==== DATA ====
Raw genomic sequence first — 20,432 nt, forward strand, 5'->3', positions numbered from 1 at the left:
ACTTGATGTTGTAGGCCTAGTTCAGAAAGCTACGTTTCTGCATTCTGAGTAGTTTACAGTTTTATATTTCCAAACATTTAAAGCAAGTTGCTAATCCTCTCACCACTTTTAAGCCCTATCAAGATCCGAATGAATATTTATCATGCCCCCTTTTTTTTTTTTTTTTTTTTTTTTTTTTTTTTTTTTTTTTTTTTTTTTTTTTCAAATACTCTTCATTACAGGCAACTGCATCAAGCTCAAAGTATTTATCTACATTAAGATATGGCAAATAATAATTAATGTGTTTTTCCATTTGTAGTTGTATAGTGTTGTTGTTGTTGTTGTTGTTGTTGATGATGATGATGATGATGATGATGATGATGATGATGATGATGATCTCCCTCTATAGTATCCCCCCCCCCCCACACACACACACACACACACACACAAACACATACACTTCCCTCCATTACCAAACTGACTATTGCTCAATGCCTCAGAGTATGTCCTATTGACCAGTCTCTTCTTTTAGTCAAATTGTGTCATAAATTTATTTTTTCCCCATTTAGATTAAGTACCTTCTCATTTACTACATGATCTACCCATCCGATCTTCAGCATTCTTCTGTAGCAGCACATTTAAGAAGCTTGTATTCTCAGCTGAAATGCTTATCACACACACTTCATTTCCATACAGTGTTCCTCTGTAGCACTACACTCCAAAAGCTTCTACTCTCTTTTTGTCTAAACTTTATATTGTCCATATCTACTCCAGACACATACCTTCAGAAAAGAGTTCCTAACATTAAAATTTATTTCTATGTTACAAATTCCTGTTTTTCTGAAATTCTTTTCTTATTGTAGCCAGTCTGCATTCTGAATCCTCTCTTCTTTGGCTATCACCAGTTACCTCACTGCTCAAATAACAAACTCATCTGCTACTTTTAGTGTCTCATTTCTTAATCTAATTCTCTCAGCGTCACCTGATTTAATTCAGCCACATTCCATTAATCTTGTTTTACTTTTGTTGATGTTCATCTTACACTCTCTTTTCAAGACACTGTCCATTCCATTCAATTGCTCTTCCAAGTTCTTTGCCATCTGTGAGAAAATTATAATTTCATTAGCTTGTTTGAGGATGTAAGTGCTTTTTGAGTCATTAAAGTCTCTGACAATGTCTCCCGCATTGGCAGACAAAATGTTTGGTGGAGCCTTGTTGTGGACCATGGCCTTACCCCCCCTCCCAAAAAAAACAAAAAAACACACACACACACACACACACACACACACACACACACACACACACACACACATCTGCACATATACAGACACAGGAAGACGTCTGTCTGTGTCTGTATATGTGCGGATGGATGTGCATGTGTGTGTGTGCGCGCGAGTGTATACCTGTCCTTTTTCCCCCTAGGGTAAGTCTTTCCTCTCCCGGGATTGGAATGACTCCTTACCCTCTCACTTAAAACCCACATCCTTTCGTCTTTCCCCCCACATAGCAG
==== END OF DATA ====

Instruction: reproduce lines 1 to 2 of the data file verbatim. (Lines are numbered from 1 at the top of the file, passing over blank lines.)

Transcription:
Raw genomic sequence first — 20,432 nt, forward strand, 5'->3', positions numbered from 1 at the left:
ACTTGATGTTGTAGGCCTAGTTCAGAAAGCTACGTTTCTGCATTCTGAGTAGTTTACAGTTTTATATTTCCAAACATTTAAAGCAAGTTGCTAATCCTCTCACCACTTTTAAGCCCTATCAAGATCCGAATGAATATTTATCATGCCCCCTTTTTTTTTTTTTTTTTTTTTTTTTTTTTTTTTTTTTTTTTTTTTTTTTTTTCAAATACTCTTCATTACAGGCAACTGCATCAAGCTCAAAGTATTTATCTACATTAAGATATGGCAAATAATAATTAATGTGTTTTTCCATTTGTAGTTGTATAGTGTTGTTGTTGTTGTTGTTGTTGTTGATGATGATGATGATGATGATGATGATGATGATGATGATGATGATCTCCCTCTATAGTATCCCCCCCCCCCCACACACACACACACACACACACACAAACACATACACTTCCCTCCATTACCAAACTGACTATTGCTCAATGCCTCAGAGTATGTCCTATTGACCAGTCTCTTCTTTTAGTCAAATTGTGTCATAAATTTATTTTTTCCCCATTTAGATTAAGTACCTTCTCATTTACTACATGATCTACCCATCCGATCTTCAGCATTCTTCTGTAGCAGCACATTTAAGAAGCTTGTATTCTCAGCTGAAATGCTTATCACACACACTTCATTTCCATACAGTGTTCCTCTGTAGCACTACACTCCAAAAGCTTCTACTCTCTTTTTGTCTAAACTTTATATTGTCCATATCTACTCCAGACACATACCTTCAGAAAAGAGTTCCTAACATTAAAATTTATTTCTATGTTACAAATTCCTGTTTTTCTGAAATTCTTTTCTTATTGTAGCCAGTCTGCATTCTGAATCCTCTCTTCTTTGGCTATCACCAGTTACCTCACTGCTCAAATAACAAACTCATCTGCTACTTTTAGTGTCTCATTTCTTAATCTAATTCTCTCAGCGTCACCTGATTTAATTCAGCCACATTCCATTAATCTTGTTTTACTTTTGTTGATGTTCATCTTACACTCTCTTTTCAAGACACTGTCCATTCCATTCAATTGCTCTTCCAAGTTCTTTGCCATCTGTGAGAAAATTATAATTTCATTAGCTTGTTTGAGGATGTAAGTGCTTTTTGAGTCATTAAAGTCTCTGACAATGTCTCCCGCATTGGCAGACAAAATGTTTGGTGGAGCCTTGTTGTGGACCATGGCCTTACCCCCCCTCCCAAAAAAAACAAAAAAACACACACACACACACACACACACACACACACACACACACACACACACACACATCTGCACATATACAGACACAGGAAGACGTCTGTCTGTGTCTGTATATGTGCGGATGGATGTGCATGTGTGTGTGTGCGCGCGAGTGTATACCTGTCCTTTTTCCCCCTAGGGTAAGTCTTTCCTCTCCCGGGATTGGAATGACTCCTTACCCTCTCACTTAAAACCCACATCCTTTCGTCTTTCCCCCCACATAGCAG